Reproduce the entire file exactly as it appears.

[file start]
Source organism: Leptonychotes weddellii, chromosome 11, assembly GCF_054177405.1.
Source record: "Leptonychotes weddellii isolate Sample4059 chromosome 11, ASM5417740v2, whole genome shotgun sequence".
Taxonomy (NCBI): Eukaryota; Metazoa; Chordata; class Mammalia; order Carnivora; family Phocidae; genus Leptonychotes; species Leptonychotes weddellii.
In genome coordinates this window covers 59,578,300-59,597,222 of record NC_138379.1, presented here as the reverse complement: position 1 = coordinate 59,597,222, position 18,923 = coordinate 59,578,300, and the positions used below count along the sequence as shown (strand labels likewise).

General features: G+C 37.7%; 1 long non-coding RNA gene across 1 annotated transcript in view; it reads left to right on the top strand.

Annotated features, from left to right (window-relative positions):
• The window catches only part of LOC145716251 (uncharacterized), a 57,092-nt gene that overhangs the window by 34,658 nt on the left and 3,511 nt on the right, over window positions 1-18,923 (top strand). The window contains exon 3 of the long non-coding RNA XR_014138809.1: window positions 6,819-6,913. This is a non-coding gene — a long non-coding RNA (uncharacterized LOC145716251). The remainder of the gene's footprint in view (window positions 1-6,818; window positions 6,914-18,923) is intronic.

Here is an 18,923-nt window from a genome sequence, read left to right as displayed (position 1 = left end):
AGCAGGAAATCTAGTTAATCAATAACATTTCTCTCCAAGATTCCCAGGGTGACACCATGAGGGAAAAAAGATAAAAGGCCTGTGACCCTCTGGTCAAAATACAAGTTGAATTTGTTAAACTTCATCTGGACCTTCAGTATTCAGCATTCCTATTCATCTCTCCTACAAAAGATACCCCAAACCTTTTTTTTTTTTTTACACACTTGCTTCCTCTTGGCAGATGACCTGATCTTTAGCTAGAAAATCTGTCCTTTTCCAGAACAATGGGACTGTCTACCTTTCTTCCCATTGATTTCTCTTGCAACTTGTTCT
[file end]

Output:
Source organism: Leptonychotes weddellii, chromosome 11, assembly GCF_054177405.1.
Source record: "Leptonychotes weddellii isolate Sample4059 chromosome 11, ASM5417740v2, whole genome shotgun sequence".
Taxonomy (NCBI): Eukaryota; Metazoa; Chordata; class Mammalia; order Carnivora; family Phocidae; genus Leptonychotes; species Leptonychotes weddellii.
In genome coordinates this window covers 59,578,300-59,597,222 of record NC_138379.1, presented here as the reverse complement: position 1 = coordinate 59,597,222, position 18,923 = coordinate 59,578,300, and the positions used below count along the sequence as shown (strand labels likewise).

General features: G+C 37.7%; 1 long non-coding RNA gene across 1 annotated transcript in view; it reads left to right on the top strand.

Annotated features, from left to right (window-relative positions):
• The window catches only part of LOC145716251 (uncharacterized), a 57,092-nt gene that overhangs the window by 34,658 nt on the left and 3,511 nt on the right, over window positions 1-18,923 (top strand). The window contains exon 3 of the long non-coding RNA XR_014138809.1: window positions 6,819-6,913. This is a non-coding gene — a long non-coding RNA (uncharacterized LOC145716251). The remainder of the gene's footprint in view (window positions 1-6,818; window positions 6,914-18,923) is intronic.

Here is an 18,923-nt window from a genome sequence, read left to right as displayed (position 1 = left end):
AGCAGGAAATCTAGTTAATCAATAACATTTCTCTCCAAGATTCCCAGGGTGACACCATGAGGGAAAAAAGATAAAAGGCCTGTGACCCTCTGGTCAAAATACAAGTTGAATTTGTTAAACTTCATCTGGACCTTCAGTATTCAGCATTCCTATTCATCTCTCCTACAAAAGATACCCCAAACCTTTTTTTTTTTTTTACACACTTGCTTCCTCTTGGCAGATGACCTGATCTTTAGCTAGAAAATCTGTCCTTTTCCAGAACAATGGGACTGTCTACCTTTCTTCCCATTGATTTCTCTTGCAACTTGTTCT